SWAECATION starts with “Touchscreen Navigation”, and we’re right back to this disco/synth pop beat that just never works for me. Drake tried it with Views, and The Weeknd tried it with Starboy, both resulting in arguably their worst albums. “Lost Angels” maintains this aesthetic but even worse — is a total snoozefest. By the time I had to hear this production for a fourth time on “What’s In Your Heart?”, I about went mad. Even when the vocals are acceptable, they’re totally offset by the awful beat selection. I get the “Swaecation” aesthetic Swae Lee is going for, but it just was not executed well. The nice songs on the disc are “Heartbreak In Encino Hills” and “Offshore”, which are two really adventurous songs. Also, the wind pipes on “Heat Of The Moment” deserve an honorable mention.

Now on to JXMTRO. The first new song “Players Club” has a killer beat with deadly keys, but on it Jimmy robs Xxxtentacion’s “ayye” ad lib.  “Anti-Social Smokers Club” is super hard, all around from Jxmmy’s verse to Zoe Kravitz’ feature. “Cap” has a nice verse from Trouble and “Changed Up” is smooth and features excellent production and a great hook. Again we’re treated to really nice production on “Keep God First”, production so nice that it became the subject of my active listening rather than the actual vocals. “Juggling Biddies” again has immersive production and Jxmmy’s flow is nice as well.

Unlike SWAECATIONJXMTRO‘s tracklisting is less “these are the good songs, these are the bad songs” and more, “these songs are all pretty good.” And that about sums up the difference in consistency among the two solo projects.

Rae Sremmurd; better together or individually?

The story of SR3MM reveals the visions of the duo as individuals and how they produce and conceptualize songs. Where Swae Lee was confident enough in his talents to try an experimental soundscape, Slim Jxmmy continued his steady progression while making use of safe but highly effective production and song concepts.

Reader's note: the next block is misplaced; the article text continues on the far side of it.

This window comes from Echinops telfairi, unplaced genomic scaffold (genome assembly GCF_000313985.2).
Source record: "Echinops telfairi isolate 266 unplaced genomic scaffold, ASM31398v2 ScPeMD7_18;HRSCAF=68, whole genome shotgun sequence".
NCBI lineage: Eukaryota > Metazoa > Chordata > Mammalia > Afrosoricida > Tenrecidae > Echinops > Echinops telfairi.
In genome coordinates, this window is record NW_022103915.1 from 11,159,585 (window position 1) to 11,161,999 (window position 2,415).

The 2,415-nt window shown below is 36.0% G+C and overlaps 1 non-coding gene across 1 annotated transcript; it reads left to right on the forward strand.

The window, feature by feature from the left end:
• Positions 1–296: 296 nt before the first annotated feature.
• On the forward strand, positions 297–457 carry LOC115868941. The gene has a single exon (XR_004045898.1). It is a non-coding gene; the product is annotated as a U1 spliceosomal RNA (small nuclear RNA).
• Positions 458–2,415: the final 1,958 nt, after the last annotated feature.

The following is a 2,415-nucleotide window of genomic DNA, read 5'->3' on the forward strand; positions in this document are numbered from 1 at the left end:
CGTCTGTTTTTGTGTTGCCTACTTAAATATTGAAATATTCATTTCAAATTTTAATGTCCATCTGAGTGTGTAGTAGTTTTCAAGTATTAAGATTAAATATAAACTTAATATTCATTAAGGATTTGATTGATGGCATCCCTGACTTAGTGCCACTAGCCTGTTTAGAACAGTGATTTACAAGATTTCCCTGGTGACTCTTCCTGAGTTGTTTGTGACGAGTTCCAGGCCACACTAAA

Together, The duo offer a more refined look at what they have to offer. With only 9 tracks among each project. The decision to push and promo all these projects together was a good one, and when you look up this project on streaming services, you’re forced to look at the whole 27 song collection — again, an idea that will pay off well in the long run.

Where does SR3MM rank among the SremmLife trilogy? Probably 2nd or 3rd. While in a competitive nature, I think Slim Jxmmy won this battle. Still, the Rae Sremmurd brand remains to be the overall grand winner.

Enjoy SR3MM? Check out our other First Impression Reviews:
Migos – Culure 2
Rich Brian – Amen

Born in Portland Oregon, Joe Reitan was raised to fulfill his sense of freedom and ambition. He moved to Eastern Washington as a teen, going down several paths such as computer engineering, competitive football and baseball, and was successful in his local FBLA and DECA clubs on a state level. At 18, Joe took steps towards his real passion, music. Creating his own website to post his content as he dove ever deeper into the world of music, he looked to bypass the traditional ways of life that he felt were so unfit for him.